STELLA CEMETERY (aka Pleasant Hill), Stella, GILES COUNTY TENNESSEE
Giles County Citizen - Thursday, November 29, 1877
Died James White, Esq., of Pleasant Hill neighborhood, died Saturday, 17th inst. at an advanced age. He was the father of Dr. Thos. White, dec'd of Pulaski.
Giles County Citizen Issue - Thursday, December 6, 1877
Tribute of Respect Died at his residence, Giles County, Tenn., Nov. 16th, 1877, James White, Esq. in his 84th year. Esq. White was born in the state of Georgia in the year 1794. When a small boy, his father immigrated to Middle Tennessee and settled in Sumner County near Gallatin. After remaining there a few years, he moved with his family down the Cumberland River near the site now Fort Donelson. Making but a short stay at this place, he removed and located in Maury County.
When the subject of this notice had gained his 18th year, England again had declared war against the United States. A call was made for volunteers to beat back her threatening armies of invasion. He came to the call of His Country; offered his services; entered the army, and marched with General Jackson's Troops to New Orleans and there took part in that memorable battle fought on the 8th of January, 1812, which achieved for us a second time our independence of Great Britain and made us a free people.
After peace was negotiated, Esq. White returned to his home in Maury county and re-entered school, and obtained for that day a good English education, after which he taught school there until the spring of 1820.
He then came to Giles County and married Matilda Gooch, and lived with his widowed mother-in-law (Mary E. Gooch), until the fall of the same year. He then moved to himself, where he had choice of the forest to select timbers to build his house, and here he lived in peace, prosperity and plenty for fifty years. His family grew to six children, all of whom save two, preceded him to the land of rest.
In the year 1827 (October), Esq. White, professed the religion of Christ at a camp meeting occasion the first ever held at Pleasant Hill. He was at this time a tenter and continued to be as long as such meetings were kept up at this place and assisted to feed and entertain a liberal share of those who assembled from year to year to worship. During the fifty years of his Christian life, he with becoming diligence and zeal, worked for his Master. His opportunities were not confined alone to revival seasons, Sabbath schools, and prayer meetings to work for Christ, but often at the bedside of the sick. Esq. White was an elder in the Pleasant Hill congregation, C. P. Church, for about forty years. During his Christian warfare for a half century, his deportment was blameless and without censure and the brotherhood of his church.
During his last hours, an old friend of his and veteran of the cross and too one of the noble old braves of the War of 1812, visited him (his neighbor for about 40 years) and their separation, bidding each other farewell and shaking hands for the last time on earth, was a scene touching indeed, deeply affecting and profoundly solemn.
Esq. White was truly a good man and entertained for himself a high personnel regard, and with commanding appearance and courteous bearing, he impressed all with whom he met favorably. He was an officer for about forty years of his life, and transacted a large amount of business for the public, both in Church and State, and his sound judgment and equitable decisions engrafted him in the esteem and confidence of those for whom he labored. Esq. White was a true man in the bravest sense. He was true to his own conscience, true to his family, true to his neighbor, true to his country, and true to his God. His every aspect proclaimed him one of nature's purest and best man. In his death we can truly say that his family has lost a discrete and wise counselor, the church a faithful friend, and society a useful member. It was his pleasure during his long life to visit the sick. This he did almost to his death, and on becoming occasions would offer prayer in their behalf, and at all time would encourage and comfort as far as was in his power.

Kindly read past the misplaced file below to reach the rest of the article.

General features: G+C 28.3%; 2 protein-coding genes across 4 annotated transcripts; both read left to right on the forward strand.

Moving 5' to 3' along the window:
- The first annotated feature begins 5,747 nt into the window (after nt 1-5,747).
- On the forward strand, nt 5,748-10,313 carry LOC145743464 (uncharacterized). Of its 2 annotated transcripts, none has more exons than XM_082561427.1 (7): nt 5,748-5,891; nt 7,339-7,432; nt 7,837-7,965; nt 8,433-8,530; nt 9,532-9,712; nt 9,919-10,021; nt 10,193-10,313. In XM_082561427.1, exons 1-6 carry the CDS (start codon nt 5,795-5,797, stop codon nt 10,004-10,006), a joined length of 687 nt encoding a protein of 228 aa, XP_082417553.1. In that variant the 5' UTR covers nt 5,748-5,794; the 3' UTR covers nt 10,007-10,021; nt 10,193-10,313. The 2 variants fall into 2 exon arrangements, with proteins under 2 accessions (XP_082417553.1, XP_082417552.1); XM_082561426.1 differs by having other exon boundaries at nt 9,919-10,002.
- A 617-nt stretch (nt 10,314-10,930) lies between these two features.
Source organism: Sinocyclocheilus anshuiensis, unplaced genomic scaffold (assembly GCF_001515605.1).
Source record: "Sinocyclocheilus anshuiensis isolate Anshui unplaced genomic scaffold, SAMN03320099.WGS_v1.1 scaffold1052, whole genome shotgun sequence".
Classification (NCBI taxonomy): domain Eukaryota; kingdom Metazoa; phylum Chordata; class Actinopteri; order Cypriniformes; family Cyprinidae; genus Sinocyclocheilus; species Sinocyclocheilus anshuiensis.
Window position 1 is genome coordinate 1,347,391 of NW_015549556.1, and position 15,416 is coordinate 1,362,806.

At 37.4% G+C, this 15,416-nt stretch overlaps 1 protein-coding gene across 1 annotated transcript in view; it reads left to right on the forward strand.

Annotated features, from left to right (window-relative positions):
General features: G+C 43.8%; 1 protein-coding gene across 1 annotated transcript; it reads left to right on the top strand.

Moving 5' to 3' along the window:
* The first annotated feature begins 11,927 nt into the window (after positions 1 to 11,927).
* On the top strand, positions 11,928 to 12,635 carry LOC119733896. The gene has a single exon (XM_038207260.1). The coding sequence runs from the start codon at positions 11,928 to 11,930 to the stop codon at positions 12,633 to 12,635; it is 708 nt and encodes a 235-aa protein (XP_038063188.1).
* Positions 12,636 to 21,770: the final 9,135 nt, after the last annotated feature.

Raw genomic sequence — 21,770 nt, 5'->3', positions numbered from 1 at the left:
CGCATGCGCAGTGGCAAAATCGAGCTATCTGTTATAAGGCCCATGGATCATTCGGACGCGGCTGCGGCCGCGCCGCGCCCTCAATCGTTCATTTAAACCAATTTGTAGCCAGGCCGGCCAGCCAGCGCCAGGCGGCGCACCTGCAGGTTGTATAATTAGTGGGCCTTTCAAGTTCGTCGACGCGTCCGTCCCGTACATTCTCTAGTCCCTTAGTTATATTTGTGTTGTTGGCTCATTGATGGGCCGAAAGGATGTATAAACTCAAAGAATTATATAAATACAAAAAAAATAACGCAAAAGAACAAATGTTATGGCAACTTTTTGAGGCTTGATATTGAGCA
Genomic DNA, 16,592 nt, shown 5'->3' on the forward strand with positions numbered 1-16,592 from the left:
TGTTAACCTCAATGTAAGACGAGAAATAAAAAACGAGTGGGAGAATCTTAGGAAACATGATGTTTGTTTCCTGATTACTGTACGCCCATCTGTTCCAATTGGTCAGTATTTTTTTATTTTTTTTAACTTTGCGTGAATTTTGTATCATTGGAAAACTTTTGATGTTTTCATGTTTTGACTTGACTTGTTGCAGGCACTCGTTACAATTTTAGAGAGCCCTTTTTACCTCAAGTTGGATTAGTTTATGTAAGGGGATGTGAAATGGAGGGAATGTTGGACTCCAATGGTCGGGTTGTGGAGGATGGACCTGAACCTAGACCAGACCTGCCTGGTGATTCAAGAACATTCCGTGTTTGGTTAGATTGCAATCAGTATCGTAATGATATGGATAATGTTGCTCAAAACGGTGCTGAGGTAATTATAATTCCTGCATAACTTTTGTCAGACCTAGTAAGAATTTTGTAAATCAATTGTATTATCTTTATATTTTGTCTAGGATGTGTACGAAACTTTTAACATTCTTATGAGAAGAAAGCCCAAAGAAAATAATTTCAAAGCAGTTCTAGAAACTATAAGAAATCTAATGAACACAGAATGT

During the two or three last years of his life, he was greatly distressed at times with chronic rheumatism and in continence of urine, the latter more particularly did exceedingly distress him. But with Christian patience bore it all without murmuring, and was heard to say often that these troubles would son have an end. And that the Lord had in reservation better things for him-life, eternal life undisturbed by cares and pain, if he but proved true and faithful to the end. This he did three days before his death being more at himself mentally that at any time during his illness. The author of this tribute went into his room and found none present with him except his faithful and aged wife. We called to her and asked, "How is Esquire now, Grandma?" She replied, "He is happy and praising God the best his strength has to do." "Blessed are the dead which die in the Lord from henceforth: yea, saith the spirit, that they may rest from their labors, and their works do follow them."
M. S. Waters, M.D.
Bio shared by Martha Caswell TremorsNewmexico@aol.com
Sent here by Mary Bob McClain Richardson, 10 Dec 2011